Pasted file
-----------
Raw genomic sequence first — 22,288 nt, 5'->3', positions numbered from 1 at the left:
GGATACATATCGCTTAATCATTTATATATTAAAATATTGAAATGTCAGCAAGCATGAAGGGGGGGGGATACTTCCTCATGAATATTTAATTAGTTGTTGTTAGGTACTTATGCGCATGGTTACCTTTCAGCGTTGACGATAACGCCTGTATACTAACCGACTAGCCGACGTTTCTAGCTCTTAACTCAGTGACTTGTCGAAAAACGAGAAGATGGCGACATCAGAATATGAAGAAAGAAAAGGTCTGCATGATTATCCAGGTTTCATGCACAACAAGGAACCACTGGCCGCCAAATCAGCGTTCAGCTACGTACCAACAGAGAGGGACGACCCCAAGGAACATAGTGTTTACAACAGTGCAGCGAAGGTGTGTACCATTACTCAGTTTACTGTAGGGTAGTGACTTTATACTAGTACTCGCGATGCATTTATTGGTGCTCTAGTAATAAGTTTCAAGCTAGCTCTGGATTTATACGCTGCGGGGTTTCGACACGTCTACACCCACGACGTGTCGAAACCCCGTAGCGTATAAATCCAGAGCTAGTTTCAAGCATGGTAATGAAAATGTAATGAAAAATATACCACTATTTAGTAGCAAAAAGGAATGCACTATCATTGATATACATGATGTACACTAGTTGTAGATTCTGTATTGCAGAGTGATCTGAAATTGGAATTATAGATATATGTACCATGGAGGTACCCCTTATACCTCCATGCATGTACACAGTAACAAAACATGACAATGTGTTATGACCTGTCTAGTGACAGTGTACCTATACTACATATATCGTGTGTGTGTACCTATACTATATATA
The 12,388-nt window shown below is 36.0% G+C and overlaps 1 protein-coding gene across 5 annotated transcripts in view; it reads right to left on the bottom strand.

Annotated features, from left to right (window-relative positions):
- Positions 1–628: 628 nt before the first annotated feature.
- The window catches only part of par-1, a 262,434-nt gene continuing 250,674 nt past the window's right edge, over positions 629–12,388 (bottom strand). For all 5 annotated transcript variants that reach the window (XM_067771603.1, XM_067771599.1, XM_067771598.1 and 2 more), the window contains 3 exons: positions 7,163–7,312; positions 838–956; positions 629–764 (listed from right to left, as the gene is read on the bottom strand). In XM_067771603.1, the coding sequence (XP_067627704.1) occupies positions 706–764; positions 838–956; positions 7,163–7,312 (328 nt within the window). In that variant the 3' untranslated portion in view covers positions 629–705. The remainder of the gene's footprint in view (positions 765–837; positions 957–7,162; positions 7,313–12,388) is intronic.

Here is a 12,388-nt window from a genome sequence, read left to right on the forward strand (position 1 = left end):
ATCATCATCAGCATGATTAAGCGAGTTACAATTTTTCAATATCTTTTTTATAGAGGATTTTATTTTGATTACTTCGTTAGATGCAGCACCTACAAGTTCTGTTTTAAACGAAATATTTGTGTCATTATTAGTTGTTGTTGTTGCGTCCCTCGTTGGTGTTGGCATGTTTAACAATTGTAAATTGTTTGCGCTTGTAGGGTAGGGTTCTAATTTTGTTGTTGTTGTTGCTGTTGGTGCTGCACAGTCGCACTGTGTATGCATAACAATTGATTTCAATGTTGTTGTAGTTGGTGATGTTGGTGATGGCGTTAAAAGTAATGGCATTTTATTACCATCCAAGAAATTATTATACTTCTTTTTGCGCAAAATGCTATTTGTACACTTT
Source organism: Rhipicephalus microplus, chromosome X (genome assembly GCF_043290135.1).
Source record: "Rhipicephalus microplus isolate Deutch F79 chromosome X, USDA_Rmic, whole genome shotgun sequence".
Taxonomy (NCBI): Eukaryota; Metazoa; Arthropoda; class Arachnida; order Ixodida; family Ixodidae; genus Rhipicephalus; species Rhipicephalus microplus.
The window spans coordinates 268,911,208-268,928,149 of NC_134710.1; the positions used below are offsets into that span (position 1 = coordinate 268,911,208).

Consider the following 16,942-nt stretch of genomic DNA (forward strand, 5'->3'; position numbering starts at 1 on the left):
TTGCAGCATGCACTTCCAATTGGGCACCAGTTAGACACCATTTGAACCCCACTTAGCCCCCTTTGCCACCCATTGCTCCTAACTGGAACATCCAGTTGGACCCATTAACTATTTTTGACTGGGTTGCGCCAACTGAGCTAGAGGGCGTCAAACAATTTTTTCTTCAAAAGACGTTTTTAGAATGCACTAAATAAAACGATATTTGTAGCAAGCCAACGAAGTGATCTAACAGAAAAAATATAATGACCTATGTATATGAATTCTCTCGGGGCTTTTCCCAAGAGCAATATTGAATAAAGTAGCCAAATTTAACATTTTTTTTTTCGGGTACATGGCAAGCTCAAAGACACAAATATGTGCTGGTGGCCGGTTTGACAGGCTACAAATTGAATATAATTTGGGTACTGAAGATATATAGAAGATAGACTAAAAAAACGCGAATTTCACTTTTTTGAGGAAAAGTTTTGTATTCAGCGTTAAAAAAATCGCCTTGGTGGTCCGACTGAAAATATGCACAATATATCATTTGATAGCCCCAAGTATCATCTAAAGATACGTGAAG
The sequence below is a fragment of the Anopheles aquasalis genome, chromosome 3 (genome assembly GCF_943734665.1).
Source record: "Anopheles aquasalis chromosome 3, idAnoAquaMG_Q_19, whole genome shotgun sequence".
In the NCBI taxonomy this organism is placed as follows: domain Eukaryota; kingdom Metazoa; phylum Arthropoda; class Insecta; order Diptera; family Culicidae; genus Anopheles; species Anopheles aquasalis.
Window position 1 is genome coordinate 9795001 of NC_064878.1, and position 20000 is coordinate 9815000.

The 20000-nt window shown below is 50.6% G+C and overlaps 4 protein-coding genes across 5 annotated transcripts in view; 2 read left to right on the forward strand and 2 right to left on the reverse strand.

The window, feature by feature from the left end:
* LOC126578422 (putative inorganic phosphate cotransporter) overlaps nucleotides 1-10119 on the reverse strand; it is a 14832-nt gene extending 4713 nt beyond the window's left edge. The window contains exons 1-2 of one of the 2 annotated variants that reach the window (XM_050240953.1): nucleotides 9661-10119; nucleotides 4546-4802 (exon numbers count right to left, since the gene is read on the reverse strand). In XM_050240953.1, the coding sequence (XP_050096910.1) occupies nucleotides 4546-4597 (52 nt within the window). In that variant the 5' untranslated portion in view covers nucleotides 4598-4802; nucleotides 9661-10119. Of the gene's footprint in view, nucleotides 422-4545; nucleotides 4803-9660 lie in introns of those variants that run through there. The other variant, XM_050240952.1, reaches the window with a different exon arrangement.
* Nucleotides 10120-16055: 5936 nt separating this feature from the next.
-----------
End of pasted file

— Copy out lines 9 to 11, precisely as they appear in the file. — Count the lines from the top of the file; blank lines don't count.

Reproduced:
Source organism: Rhipicephalus microplus, chromosome X (genome assembly GCF_043290135.1).
Source record: "Rhipicephalus microplus isolate Deutch F79 chromosome X, USDA_Rmic, whole genome shotgun sequence".
Taxonomy (NCBI): Eukaryota; Metazoa; Arthropoda; class Arachnida; order Ixodida; family Ixodidae; genus Rhipicephalus; species Rhipicephalus microplus.